Sister Helga

Iconoclastic Sorcerer-Priestess


5’3", 115 lbs., shoulder length brown hair, blue eyes, pale complexion. She carries a magic staff bearing the symbol of Morrow.

ST 9 | DX 10 | IQ 16 | HT 14

HP 10 | Will 14 | Per 13 | FP 18

Basic Speed 5 / Move 5 / Dodge 8

DR 4

Advantages and Perks
Magery 3 (35 pts.)
Clerical Investment (5 pts.)
Religious Rank 1 (5 pts.)
Absolute Direction (5 pts.)

Trace of elven blood (1 pt.)

Disadvantages and Quirks
Duty to Church of Morrow on roll of 12- (-10 pts.)
Compulsive Generosity (-5 pts.)
Curious (-5 pts.)
Minor Delusion: her powers are granted by Morrow (-5 pts.)

Sarcastic sense of humor (-1 pt.)
Good appetite (-1 pt.)
Likes to party (-1 pt.)
Broad minded (-1 pt.)
Often uses profanity (-1 pt.)

Sorcery 19; Spell Colleges: Body Control 19, Healing 19, Movement 19;
Stun 18, Rooted Feet 18, Tanglefoot 18, Major Healing 17, Minor Healing 18, Blink 18, Teleport 18, Flight 17, Regeneration 17

Theology (Morrow) 14, Religious Ritual (Morrow) 14, Diagnosis 14, Physician 14, Streetwise 15, Staff 9, Area Knowledge (Five Fingers) 16, Gesture 16, Search 12, Diplomacy 16, Body Sense 12, Public Speaking 15


Helga Waelin’s parents, Sinbad and Mercer, were Ordic merchants in Five Fingers. As with many denizens of the city, the Waelins displayed a slippery ethical standard in their operations. But they were far from the worst – while the Waelins frequently dealt in stolen and black market goods, they refused to traffic in slaves.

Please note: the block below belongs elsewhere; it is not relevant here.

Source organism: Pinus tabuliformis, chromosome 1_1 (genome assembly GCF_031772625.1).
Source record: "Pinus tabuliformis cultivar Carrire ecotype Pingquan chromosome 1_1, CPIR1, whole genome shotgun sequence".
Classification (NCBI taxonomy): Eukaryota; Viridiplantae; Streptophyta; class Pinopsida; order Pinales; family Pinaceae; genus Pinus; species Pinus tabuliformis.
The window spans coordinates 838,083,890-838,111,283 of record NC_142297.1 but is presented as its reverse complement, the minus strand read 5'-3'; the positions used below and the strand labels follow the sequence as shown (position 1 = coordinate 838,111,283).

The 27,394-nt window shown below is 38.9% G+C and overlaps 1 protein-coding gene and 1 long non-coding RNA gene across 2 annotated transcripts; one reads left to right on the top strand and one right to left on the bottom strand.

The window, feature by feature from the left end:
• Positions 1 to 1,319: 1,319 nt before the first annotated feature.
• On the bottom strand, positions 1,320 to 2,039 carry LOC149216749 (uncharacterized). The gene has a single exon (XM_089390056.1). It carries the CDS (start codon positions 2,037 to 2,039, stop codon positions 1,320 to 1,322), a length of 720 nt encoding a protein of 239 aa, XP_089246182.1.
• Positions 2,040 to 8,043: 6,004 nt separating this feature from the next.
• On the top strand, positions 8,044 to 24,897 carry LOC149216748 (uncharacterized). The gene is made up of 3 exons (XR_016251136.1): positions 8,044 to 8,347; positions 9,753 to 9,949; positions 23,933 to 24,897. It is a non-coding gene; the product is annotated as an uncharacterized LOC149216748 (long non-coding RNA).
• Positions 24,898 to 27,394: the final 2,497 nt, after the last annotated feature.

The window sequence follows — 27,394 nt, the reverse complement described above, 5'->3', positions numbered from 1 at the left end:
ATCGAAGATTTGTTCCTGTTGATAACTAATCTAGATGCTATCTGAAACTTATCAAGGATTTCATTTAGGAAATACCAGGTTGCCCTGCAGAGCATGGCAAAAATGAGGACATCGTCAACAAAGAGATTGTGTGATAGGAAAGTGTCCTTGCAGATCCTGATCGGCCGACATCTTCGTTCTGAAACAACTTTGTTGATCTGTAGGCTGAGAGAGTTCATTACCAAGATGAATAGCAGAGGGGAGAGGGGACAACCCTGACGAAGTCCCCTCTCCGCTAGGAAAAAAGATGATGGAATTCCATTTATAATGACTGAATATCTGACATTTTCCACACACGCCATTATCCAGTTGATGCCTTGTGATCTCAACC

Helga was a smart, salty-tongued child with a sarcastic sense of humor. Sinbad and Mercer tried to tutor their daughter in the family business with little success – Helga tended to do things in her own way regardless of what they said. Also, she was more interested in going out and having fun. Perhaps too much fun – at the age of 15 she found herself pregnant.

Helga did not want to have the baby and did not want to involve her parents in her personal decision. She began quietly asking questions of local contacts about where one could go to safely terminate a pregnancy. One of her friends who had been through the experience said, “There’s a woman named Agatha at the Church of Morrow who can help you out. Don’t be too obvious about the reason you’re there. I don’t think everyone in the church approves of what she does.”

To Helga’s relief, Sister Agatha was a kindly middle aged woman sympathetic to her plight. She gave Helga some herbs to take and told her to check back in a few days to make sure everything had gone as expected. Helga suffered no side effects. When she offered Sister Agatha payment, Sister Agatha asked her to donate the money to the Church so that in the future she could help other young women in need.

Sister Agatha’s altruism moved Helga. She had expected a cantankerous old nun who would lecture her about her wicked ways. Instead, Sister Agatha was a no-nonsense, matter-of-fact person who didn’t pass judgment. After some soul searching, Helga returned to the Church and asked if she could help with the Church’s charitable works.